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Title: Rewriting the Egyptian river : the Nile in Hellenistic and imperial Greek literature
Author: Todd, Helen Elizabeth
ISNI:       0000 0004 5359 3401
Awarding Body: University of Oxford
Current Institution: University of Oxford
Date of Award: 2015
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This thesis explores Hellenistic and imperial Greek texts that represent or discuss the river Nile. The thesis makes an original contribution to scholarship by examining such texts in he light of the history of Greek discourse about the Nile and in the context of social, political and cultural changes, and takes account of relevant ancient Egyptian texts. I begin with an introduction that provides a survey of earlier scholarship about the Nile in Greek literature, before identifying three themes central to the thesis: the relationship between Greek and Egyptian texts, the tension between rationalism and divinity, and the interplay between power and literature. I then highlight both the cultural significance of rivers in classical Greek culture, and the polyvalence of the river Nile and its inundation in ancient Egyptian religion and literature. Chapter 1 examines the significance of Diodorus Siculus' representation of the Nile at the beginning of his universal history; it argues that the river's prominence constructs Egypt as a primeval landscape that allows the historian access to the distant past. The Nile is also seen to be useful to the historian as a conceptual parallel for his historiographical project. Whereas Diodorus begins his universal history with the Nile, Strabo closes his universal geography with Egypt; the second chapter demonstrates how Strabo incorporates the Nile into his vision of the new Roman world. Chapter 3 presents a diachronic study of Greek discourse concerning the two major Nilotic problems, the cause of the annual inundation and the location of the sources. It examines first the construction of the debates, and second the transformation of that tradition in Aelius Aristides' Egyptian Oration. The functions of the Nile in Greek praise-poetry are the subject of chapter 4; it is shown that the Nile and its benefactions are used by poets to lay claim to political, religious or cultural authority, and to situate Egypt within an expanding oikoumene. The fifth and final chapter turns to Greek narrative fictions from the imperial period. The chapter demonstrates that the Nile is more familiar than exotic in these texts. It is shown that Xenophon of Ephesus and Achilles Tatius play with the trope of 'novelty' in this very familiar literary landscape, while Heliodorus articulates a more profound disruption of the expected Egyptian tropes, and ultimately replaces Egypt with Ethiopia as a new Nilotic environment.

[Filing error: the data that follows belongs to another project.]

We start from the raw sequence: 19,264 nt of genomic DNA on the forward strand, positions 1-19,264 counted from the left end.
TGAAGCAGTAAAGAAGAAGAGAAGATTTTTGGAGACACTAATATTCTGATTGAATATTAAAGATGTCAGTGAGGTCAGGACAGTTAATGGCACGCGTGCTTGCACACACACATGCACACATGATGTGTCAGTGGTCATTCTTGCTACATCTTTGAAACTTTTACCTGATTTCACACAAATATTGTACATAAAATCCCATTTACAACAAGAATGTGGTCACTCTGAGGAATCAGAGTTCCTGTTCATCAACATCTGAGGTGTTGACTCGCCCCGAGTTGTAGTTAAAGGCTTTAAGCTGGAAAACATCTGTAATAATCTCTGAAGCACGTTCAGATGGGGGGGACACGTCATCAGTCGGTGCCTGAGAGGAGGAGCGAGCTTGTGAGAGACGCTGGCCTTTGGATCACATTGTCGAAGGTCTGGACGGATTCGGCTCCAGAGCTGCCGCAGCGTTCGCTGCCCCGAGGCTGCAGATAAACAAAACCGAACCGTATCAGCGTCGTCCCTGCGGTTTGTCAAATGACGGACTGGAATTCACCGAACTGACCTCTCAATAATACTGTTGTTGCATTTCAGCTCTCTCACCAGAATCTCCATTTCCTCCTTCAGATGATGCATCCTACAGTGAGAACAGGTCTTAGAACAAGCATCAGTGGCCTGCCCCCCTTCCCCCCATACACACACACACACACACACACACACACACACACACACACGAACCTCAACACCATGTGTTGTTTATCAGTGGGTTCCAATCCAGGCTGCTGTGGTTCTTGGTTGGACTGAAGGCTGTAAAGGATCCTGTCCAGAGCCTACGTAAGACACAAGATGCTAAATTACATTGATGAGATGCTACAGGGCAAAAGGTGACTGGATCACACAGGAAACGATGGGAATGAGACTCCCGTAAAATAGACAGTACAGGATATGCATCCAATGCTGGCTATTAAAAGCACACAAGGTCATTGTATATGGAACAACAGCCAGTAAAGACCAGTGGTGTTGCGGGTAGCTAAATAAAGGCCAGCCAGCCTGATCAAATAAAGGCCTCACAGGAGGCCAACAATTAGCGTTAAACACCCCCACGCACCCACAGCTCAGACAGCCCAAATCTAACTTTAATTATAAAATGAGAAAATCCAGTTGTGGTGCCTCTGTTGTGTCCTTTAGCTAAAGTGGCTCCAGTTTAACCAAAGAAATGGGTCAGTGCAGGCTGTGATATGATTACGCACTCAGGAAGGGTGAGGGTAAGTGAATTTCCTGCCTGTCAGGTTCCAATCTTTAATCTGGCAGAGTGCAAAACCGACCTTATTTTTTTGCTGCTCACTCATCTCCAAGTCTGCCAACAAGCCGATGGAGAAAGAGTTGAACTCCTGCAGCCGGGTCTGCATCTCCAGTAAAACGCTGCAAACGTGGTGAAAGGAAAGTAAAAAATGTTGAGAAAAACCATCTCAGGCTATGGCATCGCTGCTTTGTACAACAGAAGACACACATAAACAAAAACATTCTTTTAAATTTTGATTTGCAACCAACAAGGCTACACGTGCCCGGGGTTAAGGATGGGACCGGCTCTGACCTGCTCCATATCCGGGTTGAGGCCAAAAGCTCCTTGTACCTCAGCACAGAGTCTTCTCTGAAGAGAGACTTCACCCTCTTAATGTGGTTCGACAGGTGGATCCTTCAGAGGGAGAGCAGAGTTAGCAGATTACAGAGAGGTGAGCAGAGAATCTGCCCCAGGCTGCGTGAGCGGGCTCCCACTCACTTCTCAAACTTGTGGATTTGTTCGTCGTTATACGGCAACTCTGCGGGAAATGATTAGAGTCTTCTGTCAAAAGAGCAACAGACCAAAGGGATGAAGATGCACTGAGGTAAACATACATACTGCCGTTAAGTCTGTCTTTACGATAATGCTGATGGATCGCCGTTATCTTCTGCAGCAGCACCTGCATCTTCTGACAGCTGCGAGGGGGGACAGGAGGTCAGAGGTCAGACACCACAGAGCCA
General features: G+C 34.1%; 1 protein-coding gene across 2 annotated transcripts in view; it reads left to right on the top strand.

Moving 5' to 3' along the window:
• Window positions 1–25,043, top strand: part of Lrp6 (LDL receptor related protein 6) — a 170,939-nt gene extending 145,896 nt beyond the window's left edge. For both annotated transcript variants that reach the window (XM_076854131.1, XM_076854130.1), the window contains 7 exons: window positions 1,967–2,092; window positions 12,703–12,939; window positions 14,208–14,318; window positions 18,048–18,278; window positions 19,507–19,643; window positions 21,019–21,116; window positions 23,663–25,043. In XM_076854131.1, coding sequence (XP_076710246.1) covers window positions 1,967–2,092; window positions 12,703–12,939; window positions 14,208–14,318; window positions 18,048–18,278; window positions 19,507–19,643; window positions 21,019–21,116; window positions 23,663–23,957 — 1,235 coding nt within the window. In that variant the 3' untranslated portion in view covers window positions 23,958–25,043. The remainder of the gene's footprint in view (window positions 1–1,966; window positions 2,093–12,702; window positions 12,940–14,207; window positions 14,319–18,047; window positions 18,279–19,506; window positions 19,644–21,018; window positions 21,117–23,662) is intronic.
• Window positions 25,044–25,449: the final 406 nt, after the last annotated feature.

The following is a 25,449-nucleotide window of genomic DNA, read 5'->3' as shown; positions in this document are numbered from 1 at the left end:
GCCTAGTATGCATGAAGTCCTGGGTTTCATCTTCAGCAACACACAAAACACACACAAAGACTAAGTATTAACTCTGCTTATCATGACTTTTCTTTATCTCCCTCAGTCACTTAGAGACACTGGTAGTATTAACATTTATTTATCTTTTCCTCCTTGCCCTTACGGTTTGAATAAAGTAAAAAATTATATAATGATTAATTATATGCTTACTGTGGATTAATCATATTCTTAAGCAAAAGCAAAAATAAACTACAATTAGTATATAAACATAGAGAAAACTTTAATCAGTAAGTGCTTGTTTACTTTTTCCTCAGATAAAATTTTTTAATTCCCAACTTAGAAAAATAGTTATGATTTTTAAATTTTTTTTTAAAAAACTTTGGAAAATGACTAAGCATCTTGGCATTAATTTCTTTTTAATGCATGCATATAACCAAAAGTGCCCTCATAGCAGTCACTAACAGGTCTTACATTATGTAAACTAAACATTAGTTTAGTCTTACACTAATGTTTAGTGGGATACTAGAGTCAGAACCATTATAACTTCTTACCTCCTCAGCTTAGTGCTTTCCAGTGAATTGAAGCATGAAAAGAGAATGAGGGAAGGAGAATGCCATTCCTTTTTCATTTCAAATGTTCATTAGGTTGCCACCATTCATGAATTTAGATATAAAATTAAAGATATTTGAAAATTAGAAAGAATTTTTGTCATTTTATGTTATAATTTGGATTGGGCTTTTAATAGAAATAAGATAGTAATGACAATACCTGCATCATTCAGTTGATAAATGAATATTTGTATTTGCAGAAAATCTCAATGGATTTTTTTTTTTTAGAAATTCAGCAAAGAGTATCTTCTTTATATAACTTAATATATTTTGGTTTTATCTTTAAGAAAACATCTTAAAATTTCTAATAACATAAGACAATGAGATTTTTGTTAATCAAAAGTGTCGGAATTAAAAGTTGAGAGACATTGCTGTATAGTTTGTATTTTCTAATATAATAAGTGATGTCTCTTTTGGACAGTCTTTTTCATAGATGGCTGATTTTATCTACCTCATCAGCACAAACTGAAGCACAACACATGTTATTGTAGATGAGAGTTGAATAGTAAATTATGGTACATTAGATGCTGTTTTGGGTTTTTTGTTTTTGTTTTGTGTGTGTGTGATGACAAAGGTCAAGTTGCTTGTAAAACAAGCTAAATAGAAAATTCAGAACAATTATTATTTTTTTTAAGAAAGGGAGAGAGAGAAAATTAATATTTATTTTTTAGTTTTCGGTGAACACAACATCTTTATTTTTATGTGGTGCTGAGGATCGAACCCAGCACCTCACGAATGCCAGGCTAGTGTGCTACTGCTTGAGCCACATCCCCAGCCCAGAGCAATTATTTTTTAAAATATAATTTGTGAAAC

Supervisor: Whitmarsh, Tim; Smith, Mark Sponsor: Arts and Humanities Research Council
Qualification Name: Thesis (Ph.D.) Qualification Level: Doctoral
EThOS ID:  DOI: Not available
Keywords: Hellenic (Classical Greek) literature ; Literatures of other languages ; Ancient Greek literature ; Nile ; Ancient Egyptian literature ; rivers ; Herodotus ; Aristides ; Strabo ; Diodorus Siculus